Two Secrets to Interacting Constructively with Professors
Make your professor your ally. Here are two student strategies for interacting with your professors that should have a positive impact on your grade.
by Katharine Hansen, Ph.D.
You probably know that you will help yourself get better grades if you make yourself visible to your professors -- even get to know them and cultivate alliances with them. You may not know, however, that two additional strategies for interacting with professors can do even more to advance the cause of your good grades:
1. Make the "halo effect" work for you. The idea here is to do so well at the beginning of a semester and to so impress your teacher with your studiousness and work ethic that, even if your work slips a notch later in the term, the "halo effect" from your earlier performance inspires the teacher to give you the benefit of the doubt and go a little easier on the grading than he or she might for a slacker who turns in an assignment of mediocre quality.
The trick, however, is to perform fabulously well early in the semester by showing enormous interest in the class, participating, and visiting your professor outside class.
This technique also works particularly well if you have a professor that you'd had for an earlier class. If you performed well in a previous class, you may have the luxury of resting on your laurels a bit in the next class you take with the professor.
2. Tell your professor your expectations. This concept might seem like the ultimate in brown-nosing, and if you were ever to ask a professor if this technique works, chances are he or she would deny it. But I've never known it to fail. It's very simple: Early in the semester, find an opportunity outside class to tell the professor that you expect to do well in the class. Explain that you are a serious student, and your grades are important to you.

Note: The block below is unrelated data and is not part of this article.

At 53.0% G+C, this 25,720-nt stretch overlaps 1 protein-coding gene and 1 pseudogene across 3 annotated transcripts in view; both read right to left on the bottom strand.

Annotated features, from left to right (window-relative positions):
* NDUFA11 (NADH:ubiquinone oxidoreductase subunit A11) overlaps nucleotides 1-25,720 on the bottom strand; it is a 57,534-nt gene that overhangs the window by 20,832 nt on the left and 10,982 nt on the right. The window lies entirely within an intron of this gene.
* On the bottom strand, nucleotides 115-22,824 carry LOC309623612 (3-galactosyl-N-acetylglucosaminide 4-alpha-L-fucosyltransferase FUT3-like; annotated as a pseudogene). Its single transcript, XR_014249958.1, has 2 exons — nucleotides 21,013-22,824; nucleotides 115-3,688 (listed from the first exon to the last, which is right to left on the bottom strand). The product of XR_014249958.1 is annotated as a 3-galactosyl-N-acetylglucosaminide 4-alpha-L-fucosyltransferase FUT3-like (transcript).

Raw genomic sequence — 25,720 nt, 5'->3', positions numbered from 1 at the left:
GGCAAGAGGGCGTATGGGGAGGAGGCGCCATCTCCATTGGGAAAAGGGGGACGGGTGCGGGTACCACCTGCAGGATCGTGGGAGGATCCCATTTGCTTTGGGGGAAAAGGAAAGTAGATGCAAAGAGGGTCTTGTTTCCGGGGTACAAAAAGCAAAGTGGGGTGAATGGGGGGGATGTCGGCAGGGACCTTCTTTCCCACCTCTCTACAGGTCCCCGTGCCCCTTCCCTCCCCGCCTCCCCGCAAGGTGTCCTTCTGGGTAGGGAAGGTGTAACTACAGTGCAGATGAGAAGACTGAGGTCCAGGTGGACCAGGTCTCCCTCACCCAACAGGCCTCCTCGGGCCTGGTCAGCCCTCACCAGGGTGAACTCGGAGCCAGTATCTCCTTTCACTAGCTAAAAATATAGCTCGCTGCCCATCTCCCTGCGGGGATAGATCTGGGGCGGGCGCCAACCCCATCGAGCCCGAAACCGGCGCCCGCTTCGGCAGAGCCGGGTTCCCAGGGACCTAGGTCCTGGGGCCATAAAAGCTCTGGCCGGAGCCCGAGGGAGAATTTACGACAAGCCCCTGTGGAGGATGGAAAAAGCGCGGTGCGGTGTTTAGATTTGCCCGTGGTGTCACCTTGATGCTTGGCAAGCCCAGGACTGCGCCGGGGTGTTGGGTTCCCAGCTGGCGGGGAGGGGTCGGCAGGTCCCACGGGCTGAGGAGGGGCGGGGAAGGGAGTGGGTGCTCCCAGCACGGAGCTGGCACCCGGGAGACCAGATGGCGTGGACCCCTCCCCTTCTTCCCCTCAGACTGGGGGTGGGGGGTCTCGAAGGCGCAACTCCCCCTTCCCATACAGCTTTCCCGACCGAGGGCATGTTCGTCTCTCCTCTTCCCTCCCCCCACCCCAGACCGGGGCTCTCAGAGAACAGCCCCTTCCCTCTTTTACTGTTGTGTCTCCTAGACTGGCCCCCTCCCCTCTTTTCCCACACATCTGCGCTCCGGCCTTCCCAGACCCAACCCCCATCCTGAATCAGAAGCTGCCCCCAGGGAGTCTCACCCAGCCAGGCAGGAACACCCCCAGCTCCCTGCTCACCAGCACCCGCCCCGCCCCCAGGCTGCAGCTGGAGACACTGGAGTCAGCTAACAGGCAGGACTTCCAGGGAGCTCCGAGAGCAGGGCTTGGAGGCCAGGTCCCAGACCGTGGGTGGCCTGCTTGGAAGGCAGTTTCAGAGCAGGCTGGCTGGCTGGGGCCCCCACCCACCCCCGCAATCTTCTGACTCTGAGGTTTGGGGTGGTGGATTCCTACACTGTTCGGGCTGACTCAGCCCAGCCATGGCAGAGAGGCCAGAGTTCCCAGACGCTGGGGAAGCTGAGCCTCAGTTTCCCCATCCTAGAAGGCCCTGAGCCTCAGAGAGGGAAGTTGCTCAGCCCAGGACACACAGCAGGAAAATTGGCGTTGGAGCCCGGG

This technique works optimally when you are already a good student. If that's the case, you can mention your GPA. Tell him or her that you expect to maintain your good average.
You must tread a very careful line between telling the professor your expectations and demanding of him or her that he or she not damage your GPA. Ask the professor for suggestions about how best to succeed in class. It never hurts to tell the teacher how much you enjoy the class, that you admire his or her teaching, and that you're getting a lot out of the class.
While it may seem totally improbable that telling the professor these things could result in a good grade, I've seen it work time and again. One student I know had received decent grades on most of the speeches she gave in a public-speaking class, but she had bombed badly on a particular speaking assignment. She went to the professor and told him that, despite the deficient speech, she felt she deserved an A because she had put so much work into the class. She got it. Another student did poorly on both the midterm and final exam of his religion class. Still, he had the audacity to ask the professor for a passing grade in the course because he had gotten so much out of it. He got a C.
Yes, some professors probably will not respond to this technique, but I haven't found one yet. As long as your performance is decent, and you don't ask for a grade that is totally unwarranted, you have little to lose by at least trying to approach your professor with your expectations.
Final Thoughts on Working With Your Professors
Don't wait till your grade is in trouble to make your professor your ally. Strike an alliance while you're performing well. But certainly don't hesitate to approach your professor if you're having difficulty.
Questions about some of the terminology used in this article? Get more information (definitions and links) on key academic terms by going to our College Success Glossary.
Katharine Hansen, Ph.D., is an educator, author, and blogger who provides content for EmpoweringSites.com, including MyCollegeSuccessStory.com. Katharine, who earned her PhD in organizational behavior from Union Institute & University, Cincinnati, OH, is author of Dynamic Cover Letters for New Graduates and A Foot in the Door: Networking Your Way into the Hidden Job Market (both published by Ten Speed Press), as well as Top Notch Executive Resumes (Career Press); and with Randall S. Hansen, Ph.D., Dynamic Cover Letters, Write Your Way to a Higher GPA (Ten Speed), and The Complete Idiot's Guide to Study Skills (Alpha). She curates, crafts, and delivers compelling content online, in print, on stage, and in the classroom. Visit her personal Website KatharineHansenPhD.com or reach her by e-mail at kathy(at)astoriedcareer.com. Check out Dr. Hansen on GooglePlus.